The essence of ferroptosis is metabolic cell death that is instigated by the excessive peroxidation of polyunsaturated fatty acids catalyzed by iron [11]. Nonenzymatic lipid peroxidation is essential to initiate the oxidation of polyunsaturated fatty acids [34]. In addition, enzymatic lipid peroxidation, mediated by the lipoxygenase (LOX) family, is another catalyzed chain reaction of polyunsaturated fatty acids [35]. The consequence induced by serial oxidation is the destruction of the membrane, which ultimately results in the occurrence of ferroptosis. Hypoxia-reoxygenation and the production of reactive oxygen species (ROS) commonly occur during implantation and placentation [36, 37]. The accumulation of ROS and lipid peroxidation that results from upregulated levels of oxidative stress is commonly involved in impaired placental function [6]. In addition, iron is rich in placental trophoblasts, even in the case of iron deficiency, because it is actively transferred to the fetus through the placenta [28, 29]. Previous studies have shown that iron imbalance is related to the impaired placental function that characterizes PE [28, 38, 39]. Consistent with this evidence, functional enrichment analysis in the present study revealed that the differentially expressed FRGs in EOPE were mainly enriched in hypoxia- and iron-related reactions. These data support the link between ferroptosis and EOPE that emanates from abnormal implantation and placentation, which highlights the need for further study of the role of ferroptosis in PE and other obstetrical diseases.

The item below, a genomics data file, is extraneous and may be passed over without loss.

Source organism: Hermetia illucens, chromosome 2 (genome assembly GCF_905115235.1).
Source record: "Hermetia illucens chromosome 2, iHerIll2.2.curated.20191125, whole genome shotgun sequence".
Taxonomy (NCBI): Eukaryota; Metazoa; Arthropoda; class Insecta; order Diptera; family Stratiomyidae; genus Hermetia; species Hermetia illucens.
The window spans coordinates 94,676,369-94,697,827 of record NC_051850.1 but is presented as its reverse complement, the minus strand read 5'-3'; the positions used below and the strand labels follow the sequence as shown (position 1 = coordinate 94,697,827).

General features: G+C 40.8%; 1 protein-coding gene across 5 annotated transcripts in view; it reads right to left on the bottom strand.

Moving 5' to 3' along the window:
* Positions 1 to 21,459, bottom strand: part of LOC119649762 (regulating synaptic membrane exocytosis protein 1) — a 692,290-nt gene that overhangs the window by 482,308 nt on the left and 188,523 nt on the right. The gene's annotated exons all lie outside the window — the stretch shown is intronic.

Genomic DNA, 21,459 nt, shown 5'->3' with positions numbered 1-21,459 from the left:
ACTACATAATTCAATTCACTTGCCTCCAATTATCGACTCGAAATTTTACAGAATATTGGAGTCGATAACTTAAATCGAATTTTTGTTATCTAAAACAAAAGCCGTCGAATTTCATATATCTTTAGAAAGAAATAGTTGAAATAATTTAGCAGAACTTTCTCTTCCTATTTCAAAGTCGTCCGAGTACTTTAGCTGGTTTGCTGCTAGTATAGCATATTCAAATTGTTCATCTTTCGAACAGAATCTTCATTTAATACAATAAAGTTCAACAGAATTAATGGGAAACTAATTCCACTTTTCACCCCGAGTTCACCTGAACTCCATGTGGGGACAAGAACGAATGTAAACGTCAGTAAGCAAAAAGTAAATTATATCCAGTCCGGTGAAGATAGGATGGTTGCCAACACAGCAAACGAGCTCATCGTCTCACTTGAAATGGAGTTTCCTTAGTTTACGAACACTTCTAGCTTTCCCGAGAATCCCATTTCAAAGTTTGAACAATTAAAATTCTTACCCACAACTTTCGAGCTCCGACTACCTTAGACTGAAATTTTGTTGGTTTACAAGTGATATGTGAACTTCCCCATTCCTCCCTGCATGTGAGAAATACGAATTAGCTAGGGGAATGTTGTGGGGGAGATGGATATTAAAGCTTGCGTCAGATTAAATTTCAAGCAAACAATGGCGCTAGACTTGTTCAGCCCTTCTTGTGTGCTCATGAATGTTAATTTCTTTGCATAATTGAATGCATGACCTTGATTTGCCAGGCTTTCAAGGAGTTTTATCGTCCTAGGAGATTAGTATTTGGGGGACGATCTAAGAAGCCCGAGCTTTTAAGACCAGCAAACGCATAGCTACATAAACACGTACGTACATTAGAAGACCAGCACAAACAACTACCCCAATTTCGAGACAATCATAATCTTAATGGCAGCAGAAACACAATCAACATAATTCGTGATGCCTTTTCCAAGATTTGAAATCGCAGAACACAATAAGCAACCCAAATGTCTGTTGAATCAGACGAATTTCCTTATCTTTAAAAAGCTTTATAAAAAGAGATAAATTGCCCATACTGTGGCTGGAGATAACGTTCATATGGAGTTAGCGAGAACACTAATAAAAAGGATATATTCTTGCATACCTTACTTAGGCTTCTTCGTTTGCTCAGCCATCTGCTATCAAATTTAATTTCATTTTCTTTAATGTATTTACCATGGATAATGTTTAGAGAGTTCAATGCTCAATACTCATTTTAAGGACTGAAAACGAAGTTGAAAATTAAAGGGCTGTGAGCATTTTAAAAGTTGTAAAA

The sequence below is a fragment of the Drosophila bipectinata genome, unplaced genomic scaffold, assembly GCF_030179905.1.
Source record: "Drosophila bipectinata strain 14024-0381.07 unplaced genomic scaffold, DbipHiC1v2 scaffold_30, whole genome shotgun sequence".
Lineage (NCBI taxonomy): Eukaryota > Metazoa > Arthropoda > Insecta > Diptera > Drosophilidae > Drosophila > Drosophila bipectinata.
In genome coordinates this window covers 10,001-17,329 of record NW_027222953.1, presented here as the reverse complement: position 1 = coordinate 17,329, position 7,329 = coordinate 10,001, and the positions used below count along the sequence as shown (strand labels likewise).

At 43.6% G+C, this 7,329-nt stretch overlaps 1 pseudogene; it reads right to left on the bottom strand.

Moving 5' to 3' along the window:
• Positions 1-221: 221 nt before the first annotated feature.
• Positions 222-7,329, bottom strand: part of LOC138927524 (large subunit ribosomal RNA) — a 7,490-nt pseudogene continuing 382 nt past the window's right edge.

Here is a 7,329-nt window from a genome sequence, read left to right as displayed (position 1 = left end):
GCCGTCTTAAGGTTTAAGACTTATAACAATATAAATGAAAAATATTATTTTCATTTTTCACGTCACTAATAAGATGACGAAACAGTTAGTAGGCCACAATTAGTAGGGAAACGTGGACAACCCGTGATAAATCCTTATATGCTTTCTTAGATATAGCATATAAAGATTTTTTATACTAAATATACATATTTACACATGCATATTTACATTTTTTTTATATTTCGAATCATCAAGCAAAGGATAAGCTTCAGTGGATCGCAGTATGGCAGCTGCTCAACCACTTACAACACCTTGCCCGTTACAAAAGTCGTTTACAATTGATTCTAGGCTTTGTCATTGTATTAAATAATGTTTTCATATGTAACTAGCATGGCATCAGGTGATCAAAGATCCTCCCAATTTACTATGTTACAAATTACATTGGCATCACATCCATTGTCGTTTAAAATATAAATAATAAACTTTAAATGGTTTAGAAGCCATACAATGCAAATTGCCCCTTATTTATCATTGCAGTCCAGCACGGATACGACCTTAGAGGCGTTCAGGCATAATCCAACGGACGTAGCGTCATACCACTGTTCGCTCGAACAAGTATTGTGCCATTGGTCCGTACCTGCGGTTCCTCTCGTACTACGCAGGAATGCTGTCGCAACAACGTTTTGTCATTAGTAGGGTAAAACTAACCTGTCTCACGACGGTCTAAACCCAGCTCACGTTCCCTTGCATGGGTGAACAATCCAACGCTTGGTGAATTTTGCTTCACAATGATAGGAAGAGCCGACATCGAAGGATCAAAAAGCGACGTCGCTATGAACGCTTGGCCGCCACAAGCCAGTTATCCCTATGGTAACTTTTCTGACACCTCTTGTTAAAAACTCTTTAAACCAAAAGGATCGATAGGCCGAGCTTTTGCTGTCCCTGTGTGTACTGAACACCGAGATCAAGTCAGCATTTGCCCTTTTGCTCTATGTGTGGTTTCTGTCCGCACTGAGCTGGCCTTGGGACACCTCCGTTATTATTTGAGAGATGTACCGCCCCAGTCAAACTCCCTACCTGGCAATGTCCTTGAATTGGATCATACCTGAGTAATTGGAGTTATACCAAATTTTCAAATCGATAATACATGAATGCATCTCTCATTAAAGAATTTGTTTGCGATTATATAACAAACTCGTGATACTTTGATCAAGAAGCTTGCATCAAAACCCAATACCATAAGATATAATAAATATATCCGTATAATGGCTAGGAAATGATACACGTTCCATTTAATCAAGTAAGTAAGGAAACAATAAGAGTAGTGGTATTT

In the present study, 10 differentially expressed FRGs were identified as the most significant hub genes. Consistent with the prediction, downregulated genes, including FTH1, HIF1A, FTL and MAPK8, and upregulated PLIN2 were validated by RT-qPCR in EOPE. FTL and FTH1, mainly responsible for iron metabolism, are light and heavy chains of ferritin, respectively. Aberrant expression of the two iron-related genes induces disorder of iron uptake and intracellular storage, which facilitates cell ferroptosis [40]. In particular, FTH1, as a key subunit of ferritin, was reported to be impacted in a variety of biological processes, including regulating immunity [41] and inhibiting apoptosis [42]. HIF1A, as the main transcriptional regulator of the hypoxia response, regulates cell survival in response to stressors. In addition, studies have shown that HIF1A plays an important role in reducing fatty acid β-oxidation and promoting lipid storage [43, 44], which may induce peroxidation-mediated endometrial damage and inhibit ferroptosis [45]. MAPK8 belongs to the family of mitogen-activated protein kinases (MAPKs), which can be activated by environmental stressors to regulate a variety of signaling pathways and play an important role in cell function, from cell survival to cell death [46, 47]. Perilipin 2 (PLIN2), also known as adipogenic differentiation-related protein (ADRP), is wrapped in lipid droplets together with phospholipids and participates in neutral lipid storage in lipid droplets [48]. Recent studies have shown that PLIN2 plays pivotal roles in the regulation of ferroptosis induced by abnormal lipid metabolism in gastric cancer [49].